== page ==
The problem with a transactional view of relationships


Back in 2018 I wrote a blog post titled ‘Is this a helpful way to think about relationships‘.

I was responding to an article I had read by by Orehek, Forest and Barbaro on whether viewing ‘people-as-means’ was a useful way to think about relationship/friendship formation and maintenance.

A ‘people-as-means’ approach to relationships emphasizes that it is the exchange of assistance in meeting goals and needs that brings two people together and keeps them together. If you help me achieve my goals and meet my needs, and I do the same for you, then we have the basis of a stronger relationship.

In that blog post I explored some of the implications of taking this approach to relationships, building on the content of the original Orehek article.

I presented the approach as a primarily positive one. The approach appeals to me, because I am quite transactional in the way I view relationships. For good or not, I seem to keep a mental tally of exchanges in a friendship/relationship and if the tally seems pretty even I am happy. If not, I experience dissatisfaction.

I also like that this perspective provides some guidance on how to establish and maintain stronger relationships:

  • take the time to understand a person’s goals and needs when getting to know them
  • be upfront about what you are working towards in your life
  • look for shared goals and needs and think about how they might be met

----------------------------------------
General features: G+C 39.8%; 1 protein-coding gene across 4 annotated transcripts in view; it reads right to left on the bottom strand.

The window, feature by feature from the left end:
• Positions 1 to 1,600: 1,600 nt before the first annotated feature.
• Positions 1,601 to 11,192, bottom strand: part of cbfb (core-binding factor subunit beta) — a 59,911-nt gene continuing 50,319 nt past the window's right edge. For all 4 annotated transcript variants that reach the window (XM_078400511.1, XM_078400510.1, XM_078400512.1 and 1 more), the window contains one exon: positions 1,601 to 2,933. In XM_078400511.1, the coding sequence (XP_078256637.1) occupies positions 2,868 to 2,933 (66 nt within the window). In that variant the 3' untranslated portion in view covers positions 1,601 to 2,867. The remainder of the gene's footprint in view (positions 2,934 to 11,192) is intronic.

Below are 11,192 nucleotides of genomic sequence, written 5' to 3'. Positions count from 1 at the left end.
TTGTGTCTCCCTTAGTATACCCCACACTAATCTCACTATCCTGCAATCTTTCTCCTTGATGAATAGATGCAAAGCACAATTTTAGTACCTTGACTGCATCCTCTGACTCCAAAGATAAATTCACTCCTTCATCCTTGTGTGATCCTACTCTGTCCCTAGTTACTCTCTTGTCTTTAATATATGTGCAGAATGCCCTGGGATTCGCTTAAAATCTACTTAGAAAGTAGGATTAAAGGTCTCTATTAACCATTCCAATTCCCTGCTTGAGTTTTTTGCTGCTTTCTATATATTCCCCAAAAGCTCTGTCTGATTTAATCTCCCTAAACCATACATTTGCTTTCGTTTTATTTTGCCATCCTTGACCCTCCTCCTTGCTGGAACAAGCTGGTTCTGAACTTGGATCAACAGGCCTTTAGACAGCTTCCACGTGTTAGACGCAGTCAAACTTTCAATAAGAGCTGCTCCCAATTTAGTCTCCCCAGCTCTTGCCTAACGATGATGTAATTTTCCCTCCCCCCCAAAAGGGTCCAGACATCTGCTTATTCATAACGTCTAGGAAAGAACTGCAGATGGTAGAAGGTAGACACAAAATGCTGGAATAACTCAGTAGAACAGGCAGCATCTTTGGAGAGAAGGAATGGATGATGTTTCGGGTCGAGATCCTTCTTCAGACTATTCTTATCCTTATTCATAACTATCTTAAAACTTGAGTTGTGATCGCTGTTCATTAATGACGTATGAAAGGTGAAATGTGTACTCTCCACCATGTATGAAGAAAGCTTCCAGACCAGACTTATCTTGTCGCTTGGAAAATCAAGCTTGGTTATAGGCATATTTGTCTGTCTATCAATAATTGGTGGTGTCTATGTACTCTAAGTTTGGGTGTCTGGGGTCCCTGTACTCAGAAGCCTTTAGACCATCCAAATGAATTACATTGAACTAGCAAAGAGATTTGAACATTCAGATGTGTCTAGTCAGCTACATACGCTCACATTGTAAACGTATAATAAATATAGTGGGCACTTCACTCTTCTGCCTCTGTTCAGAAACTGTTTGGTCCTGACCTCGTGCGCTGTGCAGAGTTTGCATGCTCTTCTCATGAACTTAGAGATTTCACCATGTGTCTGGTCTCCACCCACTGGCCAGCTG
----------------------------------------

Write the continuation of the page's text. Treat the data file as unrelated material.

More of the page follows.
Whilst I still hold that this perspective it is useful, it is not foolproof by any means and as with any topic in psychology, the answer to complex questions (e.g. how to form strong relationships) is never black and white. I’ve had experiences in the time since writing that blog post that have shown me that a transactional view of relationships is not always a great thing. I want to explore that in this blog post.


What kinds of relationships am I talking about here?

When I use the term ‘relationship’ I am referring to anything from a casual work acquaintance to a collaborator/colleague to a casual friend, best friend, right through to a long-term intimate relationship.


What do I mean by a transactional view of a relationship?

A transaction is essentially an exchange of value. I give the guy at the store $4 and he gives me a Red Bull.

Transactions in a relationship can be quite practical in nature (‘you pick up the kids, I’ll go do the shopping’), intellectual (‘you help me solve my problems, i’ll help you solve yours), emotional (‘you provide me love and affection, I’ll provide the same back’) and physical (‘I kiss you, you kiss me’).

Simpler relationships (e.g. my tennis coach) are likely to involve mostly tangible transactions (‘I give you money, you teach me tennis’). As a relationship gets more intimate, transactions related to feelings and underlying psychological needs are likely to feature heavily (‘you give me a listening ear, I’ll do the same for you).

So when I take a transactional view of a relationship, it means I assess the quality of a relationship on the basis of what each person in the relationship is providing the other, and is the exchange considered fair and equal by both. Ideally, both parties in a relationship are happy with the nature of the exchange. Troubles arise, when one or both members of the relationship believe/feel the exchange is unbalanced.